Arthritis in the Knee
What are the types and causes of arthritis in the knee?
* Osteoarthritis or Degenerative Joint Disease - The most common type of Arthritis. Osteoarthritis is also known as “wear and tear arthritis” since the cartilage simply wears out. When cartilage wears away, bone rubs on bone causing severe pain and disability. The most frequent reason for osteoarthritis is genetic, since the durability of each individual's cartilage is based on genetics.
* Trauma - Can also lead to osteoarthritis. A bad fall or blow to the knee can injure the joint. If the injury does not heal properly, extra force may be placed on the joint, which over time can cause the cartilage to wear away.
* Inflammatory Arthritis - Swelling and heat (inflammation) of the joint lining causes a release of enzymes which soften and eventually destroy the cartilage. Rheumatoid arthritis, Lupus and psoriatic arthritis are inflammatory in nature.
Arthroscopy of the Knee Joint
Arthroscopy is a surgical procedure in which an arthroscope is inserted into a joint. Arthroscopy is a term that comes from two Greek words, arthro-, meaning joint, and -skopein, meaning to examine.
The benefits of arthroscopy involve smaller incisions, faster healing, a more rapid recovery, and less scarring. Arthroscopic surgical procedures are often performed on an outpatient basis and the patient is able to return home on the same day.
Total Knee Replacement (TKR)
A total knee replacement (TKR) or total knee arthroplasty is a surgery that resurfaces an arthritic knee joint with an artificial metal or plastic replacement parts called the ‘prostheses'.
Anterior Cruciate Ligament ACL Reconstruction
The anterior cruciate ligament is one of the major stabilizing ligaments in the knee. It is a strong rope like structure located in the centre of the knee running from the femur to the tibia. When this ligament tears unfortunately it doesn't heal and often leads to the feeling of instability in the knee.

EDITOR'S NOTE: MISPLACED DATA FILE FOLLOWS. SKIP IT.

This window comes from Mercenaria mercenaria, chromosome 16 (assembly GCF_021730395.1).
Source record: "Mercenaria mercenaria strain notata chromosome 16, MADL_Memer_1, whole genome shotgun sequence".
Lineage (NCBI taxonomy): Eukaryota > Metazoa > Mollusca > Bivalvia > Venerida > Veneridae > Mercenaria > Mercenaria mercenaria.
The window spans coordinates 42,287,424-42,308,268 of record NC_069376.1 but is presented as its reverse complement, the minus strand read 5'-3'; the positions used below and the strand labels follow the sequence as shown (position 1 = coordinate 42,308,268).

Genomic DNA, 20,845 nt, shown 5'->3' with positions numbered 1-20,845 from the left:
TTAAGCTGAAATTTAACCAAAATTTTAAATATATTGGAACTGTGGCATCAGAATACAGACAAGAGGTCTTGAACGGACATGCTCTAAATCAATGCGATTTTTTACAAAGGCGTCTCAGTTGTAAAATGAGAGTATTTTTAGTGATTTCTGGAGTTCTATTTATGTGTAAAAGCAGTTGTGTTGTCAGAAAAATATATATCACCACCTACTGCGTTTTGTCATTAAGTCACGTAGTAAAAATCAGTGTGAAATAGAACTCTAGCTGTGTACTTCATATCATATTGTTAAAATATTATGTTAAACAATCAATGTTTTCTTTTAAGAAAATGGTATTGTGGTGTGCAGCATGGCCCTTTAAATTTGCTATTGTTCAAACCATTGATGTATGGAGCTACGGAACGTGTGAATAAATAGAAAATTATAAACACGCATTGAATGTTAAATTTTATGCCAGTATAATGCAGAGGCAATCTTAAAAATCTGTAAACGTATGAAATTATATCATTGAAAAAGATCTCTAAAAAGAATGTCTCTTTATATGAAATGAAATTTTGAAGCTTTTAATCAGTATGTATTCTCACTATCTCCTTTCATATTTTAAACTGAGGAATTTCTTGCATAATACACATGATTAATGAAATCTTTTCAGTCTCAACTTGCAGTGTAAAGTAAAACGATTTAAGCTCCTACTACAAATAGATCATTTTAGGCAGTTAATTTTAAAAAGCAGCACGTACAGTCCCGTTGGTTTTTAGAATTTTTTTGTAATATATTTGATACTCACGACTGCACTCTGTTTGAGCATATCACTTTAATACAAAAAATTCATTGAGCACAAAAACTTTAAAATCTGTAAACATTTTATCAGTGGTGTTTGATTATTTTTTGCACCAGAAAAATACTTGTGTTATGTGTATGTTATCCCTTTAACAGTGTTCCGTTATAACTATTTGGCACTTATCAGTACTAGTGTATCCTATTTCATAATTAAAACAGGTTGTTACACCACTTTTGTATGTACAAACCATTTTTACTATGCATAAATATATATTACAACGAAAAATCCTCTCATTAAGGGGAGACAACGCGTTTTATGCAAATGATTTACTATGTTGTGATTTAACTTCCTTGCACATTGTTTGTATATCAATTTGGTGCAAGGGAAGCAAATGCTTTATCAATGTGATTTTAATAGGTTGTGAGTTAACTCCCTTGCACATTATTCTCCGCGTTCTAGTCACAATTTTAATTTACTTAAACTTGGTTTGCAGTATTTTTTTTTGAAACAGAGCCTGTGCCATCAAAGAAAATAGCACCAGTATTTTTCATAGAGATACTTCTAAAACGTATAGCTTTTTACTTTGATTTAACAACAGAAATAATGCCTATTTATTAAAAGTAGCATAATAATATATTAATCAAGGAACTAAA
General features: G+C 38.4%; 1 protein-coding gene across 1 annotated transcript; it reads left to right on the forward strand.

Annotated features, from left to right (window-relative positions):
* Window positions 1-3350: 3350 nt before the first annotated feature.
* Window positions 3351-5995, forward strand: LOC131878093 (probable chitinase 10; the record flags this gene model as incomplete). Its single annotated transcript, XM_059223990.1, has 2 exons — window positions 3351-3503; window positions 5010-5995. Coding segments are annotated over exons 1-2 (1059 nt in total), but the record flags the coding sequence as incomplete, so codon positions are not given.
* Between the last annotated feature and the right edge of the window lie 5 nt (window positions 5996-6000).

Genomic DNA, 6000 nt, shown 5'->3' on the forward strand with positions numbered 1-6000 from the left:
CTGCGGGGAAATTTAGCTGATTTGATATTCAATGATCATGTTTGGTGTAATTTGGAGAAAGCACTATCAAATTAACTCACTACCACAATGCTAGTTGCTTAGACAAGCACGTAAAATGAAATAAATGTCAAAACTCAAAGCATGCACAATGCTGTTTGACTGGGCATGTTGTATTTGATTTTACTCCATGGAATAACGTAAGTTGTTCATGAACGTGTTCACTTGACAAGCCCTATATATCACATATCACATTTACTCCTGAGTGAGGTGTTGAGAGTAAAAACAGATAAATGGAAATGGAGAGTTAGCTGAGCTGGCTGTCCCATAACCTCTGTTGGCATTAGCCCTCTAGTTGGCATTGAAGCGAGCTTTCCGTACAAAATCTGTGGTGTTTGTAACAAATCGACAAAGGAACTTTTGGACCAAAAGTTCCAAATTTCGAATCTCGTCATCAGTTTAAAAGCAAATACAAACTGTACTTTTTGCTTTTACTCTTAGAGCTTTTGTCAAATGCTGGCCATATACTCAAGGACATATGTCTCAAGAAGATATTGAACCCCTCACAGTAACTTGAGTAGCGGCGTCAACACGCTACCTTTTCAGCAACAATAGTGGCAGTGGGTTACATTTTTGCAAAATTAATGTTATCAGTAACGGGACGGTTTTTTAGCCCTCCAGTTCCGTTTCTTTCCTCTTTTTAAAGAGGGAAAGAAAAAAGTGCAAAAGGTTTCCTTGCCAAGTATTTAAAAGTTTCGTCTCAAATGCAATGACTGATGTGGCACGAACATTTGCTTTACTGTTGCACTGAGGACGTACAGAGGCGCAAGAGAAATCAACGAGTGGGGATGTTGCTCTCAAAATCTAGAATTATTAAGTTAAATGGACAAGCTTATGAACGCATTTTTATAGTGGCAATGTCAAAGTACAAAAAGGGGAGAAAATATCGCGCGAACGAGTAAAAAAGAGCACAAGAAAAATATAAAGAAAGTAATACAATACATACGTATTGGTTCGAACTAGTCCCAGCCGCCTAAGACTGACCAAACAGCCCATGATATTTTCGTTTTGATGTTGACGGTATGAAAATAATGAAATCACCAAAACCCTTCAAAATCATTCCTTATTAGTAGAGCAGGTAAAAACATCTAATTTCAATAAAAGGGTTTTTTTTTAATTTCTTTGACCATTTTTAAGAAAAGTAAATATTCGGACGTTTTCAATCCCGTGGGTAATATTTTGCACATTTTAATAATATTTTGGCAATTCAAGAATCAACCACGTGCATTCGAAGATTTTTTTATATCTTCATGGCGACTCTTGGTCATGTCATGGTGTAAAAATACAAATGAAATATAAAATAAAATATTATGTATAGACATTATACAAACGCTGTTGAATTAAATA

ACL reconstruction is a commonly performed surgical procedure and with recent advances in arthroscopic surgery can now be performed with minimal incisions and low complication rates.
Uni Condylar Knee Replacement
This simply means that only a part of the knee joint is replaced through a smaller incision than would normally be used for a total knee replacement. The knee joint is made up of 3 compartments, the patellofemoral and medial and lateral compartments between the femur and tibia (i.e. the long bones of the leg). Often only one of these compartments wears out, usually the medial one. If you have symptoms and X-ray findings suggestive of this then you may be suitable for this procedure.
Revision Knee Replacement
This means that part or all of your previous knee replacement needs to be revised. This operation varies from very minor adjustments to massive operations replacing significant amounts of bone and hence is difficult to describe in full.
Below are some useful links from the American Academy of Orthopaedic Surgeons:
Broken Bones and Injury
Tears and Instability
Diseases and Syndromes
Treatment and Rehabilitation
Anesthesia for Hip and Knee Replacement Surgery
Arthroscopy and Reconstruction